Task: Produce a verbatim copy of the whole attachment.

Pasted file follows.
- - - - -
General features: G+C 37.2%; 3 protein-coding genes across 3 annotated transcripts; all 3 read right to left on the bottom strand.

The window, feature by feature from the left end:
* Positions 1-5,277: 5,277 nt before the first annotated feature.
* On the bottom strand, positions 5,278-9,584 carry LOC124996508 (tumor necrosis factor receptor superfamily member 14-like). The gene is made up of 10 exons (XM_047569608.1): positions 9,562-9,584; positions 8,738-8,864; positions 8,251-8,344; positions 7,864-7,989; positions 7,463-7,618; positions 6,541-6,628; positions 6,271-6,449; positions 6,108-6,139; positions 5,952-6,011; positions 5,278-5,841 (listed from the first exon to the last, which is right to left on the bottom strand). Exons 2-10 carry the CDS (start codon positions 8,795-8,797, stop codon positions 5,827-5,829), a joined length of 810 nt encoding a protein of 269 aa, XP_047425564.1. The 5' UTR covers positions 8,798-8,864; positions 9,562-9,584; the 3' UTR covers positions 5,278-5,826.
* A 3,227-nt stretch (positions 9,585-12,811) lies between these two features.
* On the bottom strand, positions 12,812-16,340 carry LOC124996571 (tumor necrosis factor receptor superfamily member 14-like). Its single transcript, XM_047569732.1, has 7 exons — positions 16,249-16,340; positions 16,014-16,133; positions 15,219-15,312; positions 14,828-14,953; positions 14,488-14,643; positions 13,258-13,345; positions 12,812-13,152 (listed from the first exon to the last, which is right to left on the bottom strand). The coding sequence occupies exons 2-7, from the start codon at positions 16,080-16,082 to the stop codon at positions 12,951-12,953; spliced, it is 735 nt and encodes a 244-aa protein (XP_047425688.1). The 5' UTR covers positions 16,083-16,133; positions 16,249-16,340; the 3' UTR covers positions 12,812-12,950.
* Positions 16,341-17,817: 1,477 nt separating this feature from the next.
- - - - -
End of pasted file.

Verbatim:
General features: G+C 37.2%; 3 protein-coding genes across 3 annotated transcripts; all 3 read right to left on the bottom strand.

The window, feature by feature from the left end:
* Positions 1-5,277: 5,277 nt before the first annotated feature.
* On the bottom strand, positions 5,278-9,584 carry LOC124996508 (tumor necrosis factor receptor superfamily member 14-like). The gene is made up of 10 exons (XM_047569608.1): positions 9,562-9,584; positions 8,738-8,864; positions 8,251-8,344; positions 7,864-7,989; positions 7,463-7,618; positions 6,541-6,628; positions 6,271-6,449; positions 6,108-6,139; positions 5,952-6,011; positions 5,278-5,841 (listed from the first exon to the last, which is right to left on the bottom strand). Exons 2-10 carry the CDS (start codon positions 8,795-8,797, stop codon positions 5,827-5,829), a joined length of 810 nt encoding a protein of 269 aa, XP_047425564.1. The 5' UTR covers positions 8,798-8,864; positions 9,562-9,584; the 3' UTR covers positions 5,278-5,826.
* A 3,227-nt stretch (positions 9,585-12,811) lies between these two features.
* On the bottom strand, positions 12,812-16,340 carry LOC124996571 (tumor necrosis factor receptor superfamily member 14-like). Its single transcript, XM_047569732.1, has 7 exons — positions 16,249-16,340; positions 16,014-16,133; positions 15,219-15,312; positions 14,828-14,953; positions 14,488-14,643; positions 13,258-13,345; positions 12,812-13,152 (listed from the first exon to the last, which is right to left on the bottom strand). The coding sequence occupies exons 2-7, from the start codon at positions 16,080-16,082 to the stop codon at positions 12,951-12,953; spliced, it is 735 nt and encodes a 244-aa protein (XP_047425688.1). The 5' UTR covers positions 16,083-16,133; positions 16,249-16,340; the 3' UTR covers positions 12,812-12,950.
* Positions 16,341-17,817: 1,477 nt separating this feature from the next.